Fitz – Obsessed with finding Simmons, he takes some serious personal risks to acquire a scroll that might give him some clue as to what happened to her with the monolith in S.H.I.E.L.D.'s possession. Getting aid from the Asgardian on Earth, he risks his life to recover Jemma. When he learns the truth of what happened to Simmons, he becomes equally determined to help her rescue Will from that planet. When he and Simmons are captured, he willingly goes with Ward to save Simmons's life. His love for Simmons puts him in a horrible position on the alien world and as a result of Coulson's actions there, he becomes unsettled by his employer, though he keeps making new hands for Coulson. He continues to upgrade S.H.I.E.L.D.'s computer systems to try to keep the headquarters safe from Hive and he finally starts a genuine romantic relationship with Simmons,

Jemma Simmons – Teleported to an alien world where she was hunted for months, she is rescued by Fitz. They finally go on a date, which leads Simmons to confess to Fitz what happened to her on the alien world. She reveals that she is obsessed with getting back to the distant world because she met someone there who helped her to survive. As the only person to ever return from the alien world, she is hunted by Malick. When she is captured by HYDRA, she turns to an unlikely ally for help, knowing that casualties will result. Riddled by guilt after unleashing a killer, she works with May to find it again and takes her shot at Hive when given the chance. She is more optimistic than many in S.H.I.E.L.D. and pushes Fitz for a real relationship,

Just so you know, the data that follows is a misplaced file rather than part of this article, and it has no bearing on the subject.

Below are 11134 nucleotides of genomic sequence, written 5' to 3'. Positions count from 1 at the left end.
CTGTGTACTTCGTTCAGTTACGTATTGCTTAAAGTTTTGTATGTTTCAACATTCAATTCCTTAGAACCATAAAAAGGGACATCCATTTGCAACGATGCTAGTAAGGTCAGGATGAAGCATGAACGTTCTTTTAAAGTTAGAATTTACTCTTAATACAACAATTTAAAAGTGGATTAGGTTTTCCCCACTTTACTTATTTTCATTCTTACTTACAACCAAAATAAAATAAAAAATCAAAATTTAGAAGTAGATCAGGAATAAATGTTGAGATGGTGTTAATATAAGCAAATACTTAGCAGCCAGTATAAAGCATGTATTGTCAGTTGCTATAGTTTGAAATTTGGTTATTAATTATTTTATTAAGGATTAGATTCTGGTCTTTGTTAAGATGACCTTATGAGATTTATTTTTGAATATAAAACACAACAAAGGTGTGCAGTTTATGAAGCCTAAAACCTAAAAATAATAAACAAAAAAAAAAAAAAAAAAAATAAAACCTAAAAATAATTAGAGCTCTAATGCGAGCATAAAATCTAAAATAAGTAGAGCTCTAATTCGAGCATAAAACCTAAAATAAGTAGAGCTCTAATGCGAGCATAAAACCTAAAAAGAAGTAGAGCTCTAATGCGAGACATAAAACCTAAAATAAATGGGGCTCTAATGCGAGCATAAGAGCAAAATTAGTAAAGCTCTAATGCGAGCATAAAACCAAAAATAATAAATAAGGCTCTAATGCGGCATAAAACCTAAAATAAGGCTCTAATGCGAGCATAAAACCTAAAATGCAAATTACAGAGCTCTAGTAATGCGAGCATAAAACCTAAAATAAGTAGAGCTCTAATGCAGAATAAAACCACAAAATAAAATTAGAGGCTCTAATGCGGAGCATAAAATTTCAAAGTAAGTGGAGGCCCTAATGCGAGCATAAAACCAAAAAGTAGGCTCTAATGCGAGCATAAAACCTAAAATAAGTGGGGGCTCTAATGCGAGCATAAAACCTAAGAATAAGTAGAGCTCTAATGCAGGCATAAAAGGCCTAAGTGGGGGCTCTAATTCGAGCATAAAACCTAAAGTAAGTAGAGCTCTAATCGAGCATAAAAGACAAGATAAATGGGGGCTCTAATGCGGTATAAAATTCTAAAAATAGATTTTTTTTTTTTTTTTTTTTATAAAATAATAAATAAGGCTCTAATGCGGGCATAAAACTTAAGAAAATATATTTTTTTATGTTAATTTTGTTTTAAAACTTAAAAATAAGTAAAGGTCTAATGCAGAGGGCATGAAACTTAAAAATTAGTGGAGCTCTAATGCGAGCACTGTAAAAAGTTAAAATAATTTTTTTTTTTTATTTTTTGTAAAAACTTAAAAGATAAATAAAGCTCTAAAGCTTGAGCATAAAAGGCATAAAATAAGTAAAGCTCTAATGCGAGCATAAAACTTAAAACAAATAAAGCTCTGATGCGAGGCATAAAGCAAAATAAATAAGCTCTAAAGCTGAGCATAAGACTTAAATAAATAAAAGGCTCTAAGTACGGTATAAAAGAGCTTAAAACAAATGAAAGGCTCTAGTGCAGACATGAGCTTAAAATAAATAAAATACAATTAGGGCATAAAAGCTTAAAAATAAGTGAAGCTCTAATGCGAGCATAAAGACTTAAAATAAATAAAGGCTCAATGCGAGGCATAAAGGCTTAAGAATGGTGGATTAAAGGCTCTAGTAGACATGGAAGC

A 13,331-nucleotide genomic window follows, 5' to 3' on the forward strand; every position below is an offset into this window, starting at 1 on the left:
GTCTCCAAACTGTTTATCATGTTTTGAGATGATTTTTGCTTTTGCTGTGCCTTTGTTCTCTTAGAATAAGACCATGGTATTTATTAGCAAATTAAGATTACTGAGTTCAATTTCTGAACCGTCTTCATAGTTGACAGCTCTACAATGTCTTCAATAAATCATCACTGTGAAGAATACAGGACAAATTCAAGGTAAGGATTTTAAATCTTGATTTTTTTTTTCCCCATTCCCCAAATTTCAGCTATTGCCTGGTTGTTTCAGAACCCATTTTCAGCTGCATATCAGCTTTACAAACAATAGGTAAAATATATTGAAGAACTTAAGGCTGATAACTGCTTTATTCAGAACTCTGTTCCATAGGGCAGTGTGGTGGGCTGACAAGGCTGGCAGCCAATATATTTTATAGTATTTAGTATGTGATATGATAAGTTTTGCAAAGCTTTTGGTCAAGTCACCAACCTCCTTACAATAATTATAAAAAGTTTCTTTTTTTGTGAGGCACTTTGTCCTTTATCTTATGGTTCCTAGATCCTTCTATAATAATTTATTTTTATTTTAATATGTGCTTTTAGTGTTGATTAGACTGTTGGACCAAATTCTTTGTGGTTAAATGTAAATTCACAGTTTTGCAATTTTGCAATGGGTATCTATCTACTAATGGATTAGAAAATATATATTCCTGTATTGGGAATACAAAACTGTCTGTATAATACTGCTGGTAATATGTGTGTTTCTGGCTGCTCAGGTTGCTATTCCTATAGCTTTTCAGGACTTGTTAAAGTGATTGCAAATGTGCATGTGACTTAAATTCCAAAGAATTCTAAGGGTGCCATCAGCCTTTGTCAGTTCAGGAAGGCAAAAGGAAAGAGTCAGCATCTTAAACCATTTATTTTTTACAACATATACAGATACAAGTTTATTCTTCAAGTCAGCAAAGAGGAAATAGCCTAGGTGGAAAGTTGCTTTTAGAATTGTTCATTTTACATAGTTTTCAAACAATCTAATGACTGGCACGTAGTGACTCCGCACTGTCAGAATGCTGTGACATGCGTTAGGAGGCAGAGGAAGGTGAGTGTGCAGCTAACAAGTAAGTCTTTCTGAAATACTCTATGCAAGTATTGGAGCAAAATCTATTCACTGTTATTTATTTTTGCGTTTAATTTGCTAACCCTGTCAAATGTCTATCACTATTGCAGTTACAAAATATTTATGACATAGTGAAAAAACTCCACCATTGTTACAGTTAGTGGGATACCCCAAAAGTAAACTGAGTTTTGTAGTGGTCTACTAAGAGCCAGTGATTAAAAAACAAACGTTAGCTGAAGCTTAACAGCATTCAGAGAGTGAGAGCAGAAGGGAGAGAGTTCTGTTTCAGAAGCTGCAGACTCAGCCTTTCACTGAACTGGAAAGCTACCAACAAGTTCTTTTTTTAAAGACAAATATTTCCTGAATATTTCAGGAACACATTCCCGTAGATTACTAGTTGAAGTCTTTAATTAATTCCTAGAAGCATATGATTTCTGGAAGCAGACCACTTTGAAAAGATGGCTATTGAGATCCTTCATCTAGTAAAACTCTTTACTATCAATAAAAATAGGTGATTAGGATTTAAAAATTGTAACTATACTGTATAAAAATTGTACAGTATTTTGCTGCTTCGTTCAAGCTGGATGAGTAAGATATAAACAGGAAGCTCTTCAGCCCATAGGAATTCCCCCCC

Agent Daisy Johnson (formerly Skye) – Leading the team that is hunting Inhumans, she tries to empathize and help new Inhumans, like Joey. She is frustrated by how May's ex-husband refuses to authorize any of the found Inhumans to work with S.H.I.E.L.D. She tries to protect Campbell and starts to develop a genuine love for the Inhuman doctor. She begins training Campbell the way May trained her. When a prophecy shows her her death, she tries to train May to help avoid the future she saw. She assembles a team of her own Inhumans and that puts her at odds with Mack, who continues to distrust the Inhumans,